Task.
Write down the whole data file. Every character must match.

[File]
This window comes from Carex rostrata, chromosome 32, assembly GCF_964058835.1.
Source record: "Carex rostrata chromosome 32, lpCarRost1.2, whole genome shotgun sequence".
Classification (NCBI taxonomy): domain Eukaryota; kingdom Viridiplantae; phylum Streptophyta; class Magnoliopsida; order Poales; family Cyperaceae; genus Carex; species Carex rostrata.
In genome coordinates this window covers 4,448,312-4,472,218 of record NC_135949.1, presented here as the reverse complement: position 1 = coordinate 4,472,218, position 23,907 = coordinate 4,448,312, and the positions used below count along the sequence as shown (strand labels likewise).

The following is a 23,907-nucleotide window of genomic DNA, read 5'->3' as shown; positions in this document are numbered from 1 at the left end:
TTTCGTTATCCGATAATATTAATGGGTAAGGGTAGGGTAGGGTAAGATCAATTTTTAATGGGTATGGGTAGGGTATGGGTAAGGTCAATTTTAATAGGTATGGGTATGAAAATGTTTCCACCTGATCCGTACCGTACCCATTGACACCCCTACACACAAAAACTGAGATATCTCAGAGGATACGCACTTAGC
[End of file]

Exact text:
This window comes from Carex rostrata, chromosome 32, assembly GCF_964058835.1.
Source record: "Carex rostrata chromosome 32, lpCarRost1.2, whole genome shotgun sequence".
Classification (NCBI taxonomy): domain Eukaryota; kingdom Viridiplantae; phylum Streptophyta; class Magnoliopsida; order Poales; family Cyperaceae; genus Carex; species Carex rostrata.
In genome coordinates this window covers 4,448,312-4,472,218 of record NC_135949.1, presented here as the reverse complement: position 1 = coordinate 4,472,218, position 23,907 = coordinate 4,448,312, and the positions used below count along the sequence as shown (strand labels likewise).

The following is a 23,907-nucleotide window of genomic DNA, read 5'->3' as shown; positions in this document are numbered from 1 at the left end:
TTTCGTTATCCGATAATATTAATGGGTAAGGGTAGGGTAGGGTAAGATCAATTTTTAATGGGTATGGGTAGGGTATGGGTAAGGTCAATTTTAATAGGTATGGGTATGAAAATGTTTCCACCTGATCCGTACCGTACCCATTGACACCCCTACACACAAAAACTGAGATATCTCAGAGGATACGCACTTAGC